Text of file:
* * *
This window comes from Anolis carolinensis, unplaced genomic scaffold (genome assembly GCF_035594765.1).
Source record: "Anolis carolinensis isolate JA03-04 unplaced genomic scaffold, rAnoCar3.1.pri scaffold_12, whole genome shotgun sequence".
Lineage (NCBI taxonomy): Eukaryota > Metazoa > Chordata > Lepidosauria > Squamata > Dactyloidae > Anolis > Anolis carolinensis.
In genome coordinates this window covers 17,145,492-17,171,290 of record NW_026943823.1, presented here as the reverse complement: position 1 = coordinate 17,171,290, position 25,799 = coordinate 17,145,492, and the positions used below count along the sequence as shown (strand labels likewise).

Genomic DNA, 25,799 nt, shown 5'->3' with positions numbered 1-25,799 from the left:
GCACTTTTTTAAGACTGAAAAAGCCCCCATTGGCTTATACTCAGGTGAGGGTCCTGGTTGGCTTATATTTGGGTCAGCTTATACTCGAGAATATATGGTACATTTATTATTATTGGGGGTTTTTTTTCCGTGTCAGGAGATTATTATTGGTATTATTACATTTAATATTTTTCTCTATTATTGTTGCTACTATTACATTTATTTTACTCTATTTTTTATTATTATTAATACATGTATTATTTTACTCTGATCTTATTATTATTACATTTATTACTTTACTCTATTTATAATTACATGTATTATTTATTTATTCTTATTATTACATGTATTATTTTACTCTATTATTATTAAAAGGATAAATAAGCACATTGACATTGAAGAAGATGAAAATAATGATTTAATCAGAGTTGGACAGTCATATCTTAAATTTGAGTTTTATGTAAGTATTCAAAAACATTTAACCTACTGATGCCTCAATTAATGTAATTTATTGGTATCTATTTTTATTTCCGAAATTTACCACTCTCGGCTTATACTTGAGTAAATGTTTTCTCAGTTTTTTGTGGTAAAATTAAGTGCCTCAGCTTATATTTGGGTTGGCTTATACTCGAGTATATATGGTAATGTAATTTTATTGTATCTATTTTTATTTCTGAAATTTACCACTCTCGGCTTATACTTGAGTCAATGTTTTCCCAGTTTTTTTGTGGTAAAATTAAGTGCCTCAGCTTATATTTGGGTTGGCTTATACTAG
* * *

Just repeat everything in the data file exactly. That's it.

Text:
This window comes from Anolis carolinensis, unplaced genomic scaffold (genome assembly GCF_035594765.1).
Source record: "Anolis carolinensis isolate JA03-04 unplaced genomic scaffold, rAnoCar3.1.pri scaffold_12, whole genome shotgun sequence".
Lineage (NCBI taxonomy): Eukaryota > Metazoa > Chordata > Lepidosauria > Squamata > Dactyloidae > Anolis > Anolis carolinensis.
In genome coordinates this window covers 17,145,492-17,171,290 of record NW_026943823.1, presented here as the reverse complement: position 1 = coordinate 17,171,290, position 25,799 = coordinate 17,145,492, and the positions used below count along the sequence as shown (strand labels likewise).

Genomic DNA, 25,799 nt, shown 5'->3' with positions numbered 1-25,799 from the left:
GCACTTTTTTAAGACTGAAAAAGCCCCCATTGGCTTATACTCAGGTGAGGGTCCTGGTTGGCTTATATTTGGGTCAGCTTATACTCGAGAATATATGGTACATTTATTATTATTGGGGGTTTTTTTTCCGTGTCAGGAGATTATTATTGGTATTATTACATTTAATATTTTTCTCTATTATTGTTGCTACTATTACATTTATTTTACTCTATTTTTTATTATTATTAATACATGTATTATTTTACTCTGATCTTATTATTATTACATTTATTACTTTACTCTATTTATAATTACATGTATTATTTATTTATTCTTATTATTACATGTATTATTTTACTCTATTATTATTAAAAGGATAAATAAGCACATTGACATTGAAGAAGATGAAAATAATGATTTAATCAGAGTTGGACAGTCATATCTTAAATTTGAGTTTTATGTAAGTATTCAAAAACATTTAACCTACTGATGCCTCAATTAATGTAATTTATTGGTATCTATTTTTATTTCCGAAATTTACCACTCTCGGCTTATACTTGAGTAAATGTTTTCTCAGTTTTTTGTGGTAAAATTAAGTGCCTCAGCTTATATTTGGGTTGGCTTATACTCGAGTATATATGGTAATGTAATTTTATTGTATCTATTTTTATTTCTGAAATTTACCACTCTCGGCTTATACTTGAGTCAATGTTTTCCCAGTTTTTTTGTGGTAAAATTAAGTGCCTCAGCTTATATTTGGGTTGGCTTATACTAG